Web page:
Roger M. Chirico, highway superintendent of the Town of Philipstown, ran unopposed in last month’s election. Not only that, he was the highest vote getter in the township.
That comes as no surprise to most voters in the bucolic little Putnam County town of 9,400, not far from the U.S. Military Academy at West Point. After all, they are the ones that travel over the roads he and his hard working crew take care of.
And, he points out, these are not just ordinary roads.
“The majority of my roads are still dirt,” said Chirico, who was appointed highway superintendent in 1998 and was just re-elected to his second term. “We are responsible for almost 59 miles of roads — 31.45 are dirt and 27.51 are paved. The residents like dirt roads and they like the highway superintendent to maintain them. But, it takes a lot of schooling and a lot of knowledge.”
Members of his 12-man crew attend school four days a year and also attend seminars at Cornell University to brush up on the latest techniques for environmentally safe and sound ways to maintain dirt roads.
“Road grading is a big part of maintaining dirt roads. We have two graders running all spring and summer. We have to dig the potholes out. We roughen up the whole road to the bottom of the pothole. We cut the road to the bottom of the pothole to make it uniform, rake it and compact it with a 20-pound vibrating roller,” the 71-year old highway master said.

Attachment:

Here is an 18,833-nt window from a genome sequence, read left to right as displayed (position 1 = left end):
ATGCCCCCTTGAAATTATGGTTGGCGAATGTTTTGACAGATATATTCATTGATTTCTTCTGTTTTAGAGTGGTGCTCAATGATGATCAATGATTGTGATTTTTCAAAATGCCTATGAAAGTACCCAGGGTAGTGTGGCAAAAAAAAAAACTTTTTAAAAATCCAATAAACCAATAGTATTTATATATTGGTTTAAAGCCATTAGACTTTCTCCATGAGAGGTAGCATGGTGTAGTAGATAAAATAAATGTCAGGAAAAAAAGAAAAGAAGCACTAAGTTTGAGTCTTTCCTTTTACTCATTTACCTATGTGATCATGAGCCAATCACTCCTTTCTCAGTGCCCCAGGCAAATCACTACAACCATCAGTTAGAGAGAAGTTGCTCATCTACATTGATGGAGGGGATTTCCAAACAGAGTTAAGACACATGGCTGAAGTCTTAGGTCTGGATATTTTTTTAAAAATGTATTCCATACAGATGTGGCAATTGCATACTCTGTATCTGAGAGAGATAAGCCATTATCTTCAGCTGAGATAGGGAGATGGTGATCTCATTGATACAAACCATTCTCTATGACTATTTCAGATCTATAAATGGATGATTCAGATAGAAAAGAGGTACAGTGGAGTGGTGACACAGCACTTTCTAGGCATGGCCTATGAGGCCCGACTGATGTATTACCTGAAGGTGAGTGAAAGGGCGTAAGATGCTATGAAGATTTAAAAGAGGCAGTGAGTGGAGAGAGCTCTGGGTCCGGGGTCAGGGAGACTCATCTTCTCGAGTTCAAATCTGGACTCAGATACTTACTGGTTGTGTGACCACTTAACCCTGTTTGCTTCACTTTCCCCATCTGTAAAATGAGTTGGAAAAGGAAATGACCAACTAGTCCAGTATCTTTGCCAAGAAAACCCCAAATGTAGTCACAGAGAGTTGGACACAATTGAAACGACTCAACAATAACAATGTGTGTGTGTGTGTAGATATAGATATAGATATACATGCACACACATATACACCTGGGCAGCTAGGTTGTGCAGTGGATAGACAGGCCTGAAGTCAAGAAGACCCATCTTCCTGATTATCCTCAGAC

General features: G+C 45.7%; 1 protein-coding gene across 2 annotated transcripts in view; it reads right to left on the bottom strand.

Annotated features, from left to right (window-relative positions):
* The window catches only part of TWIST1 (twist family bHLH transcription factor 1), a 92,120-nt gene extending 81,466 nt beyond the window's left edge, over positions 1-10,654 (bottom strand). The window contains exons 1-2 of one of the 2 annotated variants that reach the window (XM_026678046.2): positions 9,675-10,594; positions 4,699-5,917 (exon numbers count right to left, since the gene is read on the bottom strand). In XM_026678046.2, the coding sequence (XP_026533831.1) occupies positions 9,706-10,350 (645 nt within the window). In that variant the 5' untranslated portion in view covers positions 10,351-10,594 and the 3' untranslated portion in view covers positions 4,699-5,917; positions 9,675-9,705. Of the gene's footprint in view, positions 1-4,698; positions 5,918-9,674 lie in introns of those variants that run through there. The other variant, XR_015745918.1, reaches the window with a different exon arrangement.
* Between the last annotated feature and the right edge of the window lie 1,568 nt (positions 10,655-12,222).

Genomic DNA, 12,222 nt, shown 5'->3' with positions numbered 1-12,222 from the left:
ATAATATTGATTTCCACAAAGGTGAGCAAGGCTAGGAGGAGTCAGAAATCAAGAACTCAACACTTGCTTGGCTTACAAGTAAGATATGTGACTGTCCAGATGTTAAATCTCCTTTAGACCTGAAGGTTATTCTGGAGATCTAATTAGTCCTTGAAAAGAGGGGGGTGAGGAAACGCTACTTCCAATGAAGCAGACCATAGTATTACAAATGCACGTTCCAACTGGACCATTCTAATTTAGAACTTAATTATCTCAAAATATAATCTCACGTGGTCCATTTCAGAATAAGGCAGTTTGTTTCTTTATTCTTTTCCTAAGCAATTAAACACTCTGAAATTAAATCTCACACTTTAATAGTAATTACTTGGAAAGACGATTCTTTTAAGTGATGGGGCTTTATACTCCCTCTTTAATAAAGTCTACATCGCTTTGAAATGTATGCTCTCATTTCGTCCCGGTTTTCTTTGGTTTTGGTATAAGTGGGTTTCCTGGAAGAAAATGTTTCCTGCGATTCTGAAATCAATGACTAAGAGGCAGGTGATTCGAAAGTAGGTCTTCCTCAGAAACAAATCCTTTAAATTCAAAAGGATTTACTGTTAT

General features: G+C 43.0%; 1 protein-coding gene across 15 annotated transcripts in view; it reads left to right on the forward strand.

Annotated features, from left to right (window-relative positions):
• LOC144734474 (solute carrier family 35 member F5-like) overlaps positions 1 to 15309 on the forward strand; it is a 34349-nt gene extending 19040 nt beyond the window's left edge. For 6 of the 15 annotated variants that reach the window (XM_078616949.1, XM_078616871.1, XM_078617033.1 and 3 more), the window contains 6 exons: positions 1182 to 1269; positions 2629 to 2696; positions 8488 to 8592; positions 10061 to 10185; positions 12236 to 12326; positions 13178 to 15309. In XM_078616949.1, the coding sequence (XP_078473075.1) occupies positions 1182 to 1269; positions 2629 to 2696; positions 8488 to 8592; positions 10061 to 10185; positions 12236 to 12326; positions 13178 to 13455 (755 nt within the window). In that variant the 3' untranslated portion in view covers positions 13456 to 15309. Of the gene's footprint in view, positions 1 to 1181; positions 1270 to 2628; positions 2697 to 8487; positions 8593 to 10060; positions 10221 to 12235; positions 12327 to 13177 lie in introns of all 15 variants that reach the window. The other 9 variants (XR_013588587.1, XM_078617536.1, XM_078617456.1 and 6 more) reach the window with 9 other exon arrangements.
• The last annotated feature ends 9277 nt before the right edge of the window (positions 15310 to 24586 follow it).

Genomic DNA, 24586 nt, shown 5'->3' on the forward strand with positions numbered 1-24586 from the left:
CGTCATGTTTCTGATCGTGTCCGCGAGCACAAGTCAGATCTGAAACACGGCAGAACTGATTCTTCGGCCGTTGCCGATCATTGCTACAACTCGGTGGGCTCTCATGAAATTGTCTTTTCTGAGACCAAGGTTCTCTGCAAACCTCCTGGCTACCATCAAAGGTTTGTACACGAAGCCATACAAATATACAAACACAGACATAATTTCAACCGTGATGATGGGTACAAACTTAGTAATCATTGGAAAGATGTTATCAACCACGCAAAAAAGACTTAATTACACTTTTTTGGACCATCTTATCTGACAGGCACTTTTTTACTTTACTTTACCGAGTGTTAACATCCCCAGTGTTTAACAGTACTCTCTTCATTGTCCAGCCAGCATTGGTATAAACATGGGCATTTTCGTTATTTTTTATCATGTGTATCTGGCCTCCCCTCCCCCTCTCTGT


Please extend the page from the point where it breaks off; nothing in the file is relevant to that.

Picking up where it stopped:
After compacting, his crew lays down a coating of a biodegradable calcium solution that hardens the road and keeps the dust down, he added.
“Paved roads don’t need much maintenance at all compared to dirt roads. Dirt roads need chemical treatments 12 months of the year to keep the dust down and to harden the roads,” said Chirico.
There is an art and a science to plowing the unpaved roads and keeping them clear.
“Frost is the key factor. Sometimes you can plow these roads with no problem when they are frozen. But, when the dirt road gets soft you have problems and that can lead to high maintenance costs. When it rains or thaws, they are difficult to plow and maintain,” he said.